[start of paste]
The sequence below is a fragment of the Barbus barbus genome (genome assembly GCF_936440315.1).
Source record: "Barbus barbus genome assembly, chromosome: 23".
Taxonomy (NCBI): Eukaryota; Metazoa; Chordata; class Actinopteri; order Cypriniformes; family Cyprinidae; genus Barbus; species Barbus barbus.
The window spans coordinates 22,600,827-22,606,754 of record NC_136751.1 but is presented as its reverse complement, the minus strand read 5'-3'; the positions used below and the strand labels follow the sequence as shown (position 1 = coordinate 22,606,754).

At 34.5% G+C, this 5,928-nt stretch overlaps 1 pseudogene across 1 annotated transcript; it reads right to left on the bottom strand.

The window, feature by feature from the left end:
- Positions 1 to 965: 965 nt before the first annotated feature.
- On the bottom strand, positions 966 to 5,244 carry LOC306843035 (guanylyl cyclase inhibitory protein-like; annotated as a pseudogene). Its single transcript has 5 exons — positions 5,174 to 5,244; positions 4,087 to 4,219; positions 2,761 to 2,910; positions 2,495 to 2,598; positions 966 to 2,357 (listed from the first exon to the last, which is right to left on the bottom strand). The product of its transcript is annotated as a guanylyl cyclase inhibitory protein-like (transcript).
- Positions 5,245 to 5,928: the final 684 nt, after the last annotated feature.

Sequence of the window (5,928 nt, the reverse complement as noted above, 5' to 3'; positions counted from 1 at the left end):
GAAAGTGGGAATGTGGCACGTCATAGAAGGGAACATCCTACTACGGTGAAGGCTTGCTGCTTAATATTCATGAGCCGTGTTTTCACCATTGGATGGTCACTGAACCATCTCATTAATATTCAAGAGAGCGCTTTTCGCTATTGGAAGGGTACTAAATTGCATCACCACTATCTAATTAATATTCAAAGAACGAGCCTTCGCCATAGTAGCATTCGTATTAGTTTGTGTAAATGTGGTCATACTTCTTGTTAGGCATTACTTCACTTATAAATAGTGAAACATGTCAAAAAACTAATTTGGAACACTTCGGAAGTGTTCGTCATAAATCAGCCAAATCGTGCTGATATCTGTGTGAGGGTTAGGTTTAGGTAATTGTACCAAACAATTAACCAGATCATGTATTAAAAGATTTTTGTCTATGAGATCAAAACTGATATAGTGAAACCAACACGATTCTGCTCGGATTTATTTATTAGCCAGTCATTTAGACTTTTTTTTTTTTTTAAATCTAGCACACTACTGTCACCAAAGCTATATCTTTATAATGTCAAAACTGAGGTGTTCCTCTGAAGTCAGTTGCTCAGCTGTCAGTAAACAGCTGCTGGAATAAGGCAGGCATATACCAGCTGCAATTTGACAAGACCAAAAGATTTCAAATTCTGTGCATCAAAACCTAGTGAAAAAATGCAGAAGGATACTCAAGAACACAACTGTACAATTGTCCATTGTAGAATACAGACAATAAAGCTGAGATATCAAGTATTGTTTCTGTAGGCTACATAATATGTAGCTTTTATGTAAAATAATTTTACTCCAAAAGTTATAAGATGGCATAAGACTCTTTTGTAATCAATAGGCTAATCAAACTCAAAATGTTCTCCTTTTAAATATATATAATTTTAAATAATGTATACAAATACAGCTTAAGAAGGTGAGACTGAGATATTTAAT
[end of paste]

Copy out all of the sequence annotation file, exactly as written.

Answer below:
The sequence below is a fragment of the Barbus barbus genome (genome assembly GCF_936440315.1).
Source record: "Barbus barbus genome assembly, chromosome: 23".
Taxonomy (NCBI): Eukaryota; Metazoa; Chordata; class Actinopteri; order Cypriniformes; family Cyprinidae; genus Barbus; species Barbus barbus.
The window spans coordinates 22,600,827-22,606,754 of record NC_136751.1 but is presented as its reverse complement, the minus strand read 5'-3'; the positions used below and the strand labels follow the sequence as shown (position 1 = coordinate 22,606,754).

At 34.5% G+C, this 5,928-nt stretch overlaps 1 pseudogene across 1 annotated transcript; it reads right to left on the bottom strand.

The window, feature by feature from the left end:
- Positions 1 to 965: 965 nt before the first annotated feature.
- On the bottom strand, positions 966 to 5,244 carry LOC306843035 (guanylyl cyclase inhibitory protein-like; annotated as a pseudogene). Its single transcript has 5 exons — positions 5,174 to 5,244; positions 4,087 to 4,219; positions 2,761 to 2,910; positions 2,495 to 2,598; positions 966 to 2,357 (listed from the first exon to the last, which is right to left on the bottom strand). The product of its transcript is annotated as a guanylyl cyclase inhibitory protein-like (transcript).
- Positions 5,245 to 5,928: the final 684 nt, after the last annotated feature.

Sequence of the window (5,928 nt, the reverse complement as noted above, 5' to 3'; positions counted from 1 at the left end):
GAAAGTGGGAATGTGGCACGTCATAGAAGGGAACATCCTACTACGGTGAAGGCTTGCTGCTTAATATTCATGAGCCGTGTTTTCACCATTGGATGGTCACTGAACCATCTCATTAATATTCAAGAGAGCGCTTTTCGCTATTGGAAGGGTACTAAATTGCATCACCACTATCTAATTAATATTCAAAGAACGAGCCTTCGCCATAGTAGCATTCGTATTAGTTTGTGTAAATGTGGTCATACTTCTTGTTAGGCATTACTTCACTTATAAATAGTGAAACATGTCAAAAAACTAATTTGGAACACTTCGGAAGTGTTCGTCATAAATCAGCCAAATCGTGCTGATATCTGTGTGAGGGTTAGGTTTAGGTAATTGTACCAAACAATTAACCAGATCATGTATTAAAAGATTTTTGTCTATGAGATCAAAACTGATATAGTGAAACCAACACGATTCTGCTCGGATTTATTTATTAGCCAGTCATTTAGACTTTTTTTTTTTTTTAAATCTAGCACACTACTGTCACCAAAGCTATATCTTTATAATGTCAAAACTGAGGTGTTCCTCTGAAGTCAGTTGCTCAGCTGTCAGTAAACAGCTGCTGGAATAAGGCAGGCATATACCAGCTGCAATTTGACAAGACCAAAAGATTTCAAATTCTGTGCATCAAAACCTAGTGAAAAAATGCAGAAGGATACTCAAGAACACAACTGTACAATTGTCCATTGTAGAATACAGACAATAAAGCTGAGATATCAAGTATTGTTTCTGTAGGCTACATAATATGTAGCTTTTATGTAAAATAATTTTACTCCAAAAGTTATAAGATGGCATAAGACTCTTTTGTAATCAATAGGCTAATCAAACTCAAAATGTTCTCCTTTTAAATATATATAATTTTAAATAATGTATACAAATACAGCTTAAGAAGGTGAGACTGAGATATTTAAT